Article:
Post-study work visa helps increase employability of Indian students in UK, says Birmingham university VC

Professor Adam Ticklellvice-president University of Birmingham, was in India recently and signed a Memorandum of Understanding with IIT Madras, the authorities of Karnataka and West Bengal and the Ministry of Railways. He spoke with The Times of India on a variety of topics, including the growing interest of Indian students in studying in the UK and the advantages of a post-graduation work visa, during his visit. Excerpts from the interview:
How many Indian students does the University of Birmingham have and are you seeing a sharp increase in numbers this year?
A: We have 847 undergraduate and graduate students from India – last year we had 721 students.
Overall, the number of Indian students choosing the UK for further study is increasing significantly; from your university’s point of view what are the main reasons for this?
A: We offer Indian students the opportunity to experience an intellectually stimulating academic life, working with some of the best minds in the world. We are a research-led Russell Group university, so whether you choose to do undergraduate or postgraduate studies, students from India will meet leading scholars in their fields. Employability is a big draw for Indian students and we have been most targeted by the top 100 UK graduate employers, according to the Graduate Market 2021 report. I offer a variety of prestigious scholarships, some exclusive to students from the Indian subcontinent, to reward outstanding achievement and help ensure that financial worries do not limit prospective students. future. Finally, we have one of the best campuses in the UK and have made significant investments in new facilities, such as our state-of-the-art library and new high-tech teaching facilities. .
What are some subjects that attract Indian students to your university?
A: The university’s relationship with India dates back to 1909 when our first group of Indian students went to Birmingham to study for a degree in mining and commerce. Current popular subjects include computer science, artificial intelligence and machine learning, cybersecurity, data science, electrical and computer engineering, law, international relations, MBA, accounting & finance, advanced engineering management, fitness and sport (soccer), financial management, health care policy, international business, management, marketing and molecular biotechnology.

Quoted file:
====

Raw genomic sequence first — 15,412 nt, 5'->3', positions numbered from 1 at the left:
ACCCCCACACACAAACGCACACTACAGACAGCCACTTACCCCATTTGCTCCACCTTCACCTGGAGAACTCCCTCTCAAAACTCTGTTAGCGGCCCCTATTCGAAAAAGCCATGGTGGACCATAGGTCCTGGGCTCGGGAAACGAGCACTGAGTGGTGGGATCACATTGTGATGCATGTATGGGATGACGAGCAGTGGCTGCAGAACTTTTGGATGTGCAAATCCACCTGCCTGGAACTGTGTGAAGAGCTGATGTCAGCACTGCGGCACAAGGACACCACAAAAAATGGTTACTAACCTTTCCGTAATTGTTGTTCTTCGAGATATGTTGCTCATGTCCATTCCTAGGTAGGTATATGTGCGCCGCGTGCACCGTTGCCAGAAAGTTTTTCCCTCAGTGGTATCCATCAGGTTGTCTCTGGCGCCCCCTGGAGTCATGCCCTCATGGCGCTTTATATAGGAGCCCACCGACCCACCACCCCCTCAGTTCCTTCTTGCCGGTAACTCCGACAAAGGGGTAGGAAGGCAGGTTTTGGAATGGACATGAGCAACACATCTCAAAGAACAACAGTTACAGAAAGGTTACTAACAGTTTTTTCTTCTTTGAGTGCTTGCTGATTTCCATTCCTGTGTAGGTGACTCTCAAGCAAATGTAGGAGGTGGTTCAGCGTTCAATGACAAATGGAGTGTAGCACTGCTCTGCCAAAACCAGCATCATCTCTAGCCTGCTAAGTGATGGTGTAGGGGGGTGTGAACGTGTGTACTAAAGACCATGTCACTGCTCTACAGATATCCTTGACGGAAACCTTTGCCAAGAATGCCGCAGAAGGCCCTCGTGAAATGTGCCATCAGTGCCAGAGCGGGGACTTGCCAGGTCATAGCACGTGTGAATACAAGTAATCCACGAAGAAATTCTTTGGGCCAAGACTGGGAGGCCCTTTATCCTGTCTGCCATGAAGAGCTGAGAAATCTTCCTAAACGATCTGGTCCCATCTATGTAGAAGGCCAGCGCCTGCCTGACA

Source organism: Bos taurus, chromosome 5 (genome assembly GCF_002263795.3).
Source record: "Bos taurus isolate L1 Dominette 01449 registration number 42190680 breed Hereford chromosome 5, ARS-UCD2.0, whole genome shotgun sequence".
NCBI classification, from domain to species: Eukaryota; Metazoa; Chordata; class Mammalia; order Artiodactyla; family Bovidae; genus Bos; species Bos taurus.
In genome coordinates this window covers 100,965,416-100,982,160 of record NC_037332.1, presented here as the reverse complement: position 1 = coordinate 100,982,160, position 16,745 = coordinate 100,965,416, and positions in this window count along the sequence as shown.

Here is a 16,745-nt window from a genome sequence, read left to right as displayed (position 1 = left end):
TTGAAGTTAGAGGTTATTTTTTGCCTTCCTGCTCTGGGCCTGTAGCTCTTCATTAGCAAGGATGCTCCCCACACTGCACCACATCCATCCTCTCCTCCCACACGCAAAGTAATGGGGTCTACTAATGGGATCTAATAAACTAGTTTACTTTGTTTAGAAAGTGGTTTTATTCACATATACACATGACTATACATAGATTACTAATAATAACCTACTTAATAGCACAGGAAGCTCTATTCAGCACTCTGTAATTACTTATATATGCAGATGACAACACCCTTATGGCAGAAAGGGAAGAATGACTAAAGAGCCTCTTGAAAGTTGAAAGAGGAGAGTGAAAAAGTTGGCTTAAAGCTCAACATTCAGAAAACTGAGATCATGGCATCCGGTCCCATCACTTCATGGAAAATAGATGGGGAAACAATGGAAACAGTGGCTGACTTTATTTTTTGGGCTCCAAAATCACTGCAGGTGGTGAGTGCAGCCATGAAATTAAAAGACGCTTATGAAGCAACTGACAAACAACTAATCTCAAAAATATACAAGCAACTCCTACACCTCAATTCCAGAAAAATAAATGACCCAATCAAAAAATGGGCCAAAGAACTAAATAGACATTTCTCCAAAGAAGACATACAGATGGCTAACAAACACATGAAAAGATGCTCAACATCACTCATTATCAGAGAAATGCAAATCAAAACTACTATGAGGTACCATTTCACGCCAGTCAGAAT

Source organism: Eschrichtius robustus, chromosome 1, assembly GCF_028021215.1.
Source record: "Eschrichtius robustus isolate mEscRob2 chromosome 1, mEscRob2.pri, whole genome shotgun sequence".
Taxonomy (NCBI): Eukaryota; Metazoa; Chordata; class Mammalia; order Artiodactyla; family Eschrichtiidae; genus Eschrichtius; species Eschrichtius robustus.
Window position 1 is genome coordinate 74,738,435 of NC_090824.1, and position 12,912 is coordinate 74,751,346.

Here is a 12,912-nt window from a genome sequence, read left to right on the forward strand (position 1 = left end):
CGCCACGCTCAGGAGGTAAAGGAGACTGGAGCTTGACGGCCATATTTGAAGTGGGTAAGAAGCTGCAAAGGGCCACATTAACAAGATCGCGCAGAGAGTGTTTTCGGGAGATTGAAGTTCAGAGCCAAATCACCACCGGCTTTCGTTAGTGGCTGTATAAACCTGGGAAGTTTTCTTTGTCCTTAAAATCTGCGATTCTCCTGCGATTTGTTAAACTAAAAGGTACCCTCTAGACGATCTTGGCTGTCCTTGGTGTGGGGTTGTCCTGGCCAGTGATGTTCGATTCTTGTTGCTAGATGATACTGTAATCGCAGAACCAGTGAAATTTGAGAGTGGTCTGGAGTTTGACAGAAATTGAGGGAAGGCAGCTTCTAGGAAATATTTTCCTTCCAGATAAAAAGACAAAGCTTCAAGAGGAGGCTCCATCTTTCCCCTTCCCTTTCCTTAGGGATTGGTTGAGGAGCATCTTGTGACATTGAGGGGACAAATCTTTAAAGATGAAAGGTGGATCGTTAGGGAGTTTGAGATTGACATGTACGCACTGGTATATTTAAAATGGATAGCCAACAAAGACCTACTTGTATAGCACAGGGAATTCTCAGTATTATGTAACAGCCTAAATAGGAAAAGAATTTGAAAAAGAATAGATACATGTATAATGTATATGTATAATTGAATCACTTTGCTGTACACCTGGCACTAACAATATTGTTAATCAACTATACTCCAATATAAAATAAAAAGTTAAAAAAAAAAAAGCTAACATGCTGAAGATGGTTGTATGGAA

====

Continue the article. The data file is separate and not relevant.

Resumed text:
Do you see an increasing number of Indian students choosing the UK to study at university?
A: We see an increase in the number of Indian students every year but would love to attract more. Because of this, we are expanding our India office based in Delhi, which will give us the opportunity to improve the recruitment experience in the country and attract more students to study with us, whether in Birmingham or Dubai. Staff will be based in cities in the region, including Mumbai and Hyderabad, and an India-specific admissions team will accelerate applications. We are working with Indian recruitment partners for fast processing of applications.
Is the postgraduate work visa a big draw for Indian students in the UK and your university?
A: Our Prime Minister, God Karan Bilimoria, has played an important role, as president of the UK Council on International Student Affairs (UKCISA) and as co-chair of the All-Party Parliamentary Group for International Students, in securing new graduate visas. The visa comes into effect on 1 January 2021, allowing Indian students to spend up to two years working in the UK after completing their studies – three years for PhD students. It will help attract Indian students to the UK, but what really motivates them is the opportunity to experience academic life in the UK – in the case of the University of Birmingham working with some of the best minds in the world. gender – and increase the likelihood of future employment. We are confident that the number of new Indian students hoping to study at UK universities will skyrocket over the years.
Do you have instructors of Indian origin?
A: We have more than 3,400 academic staff and currently have 110 members of Indian origin.


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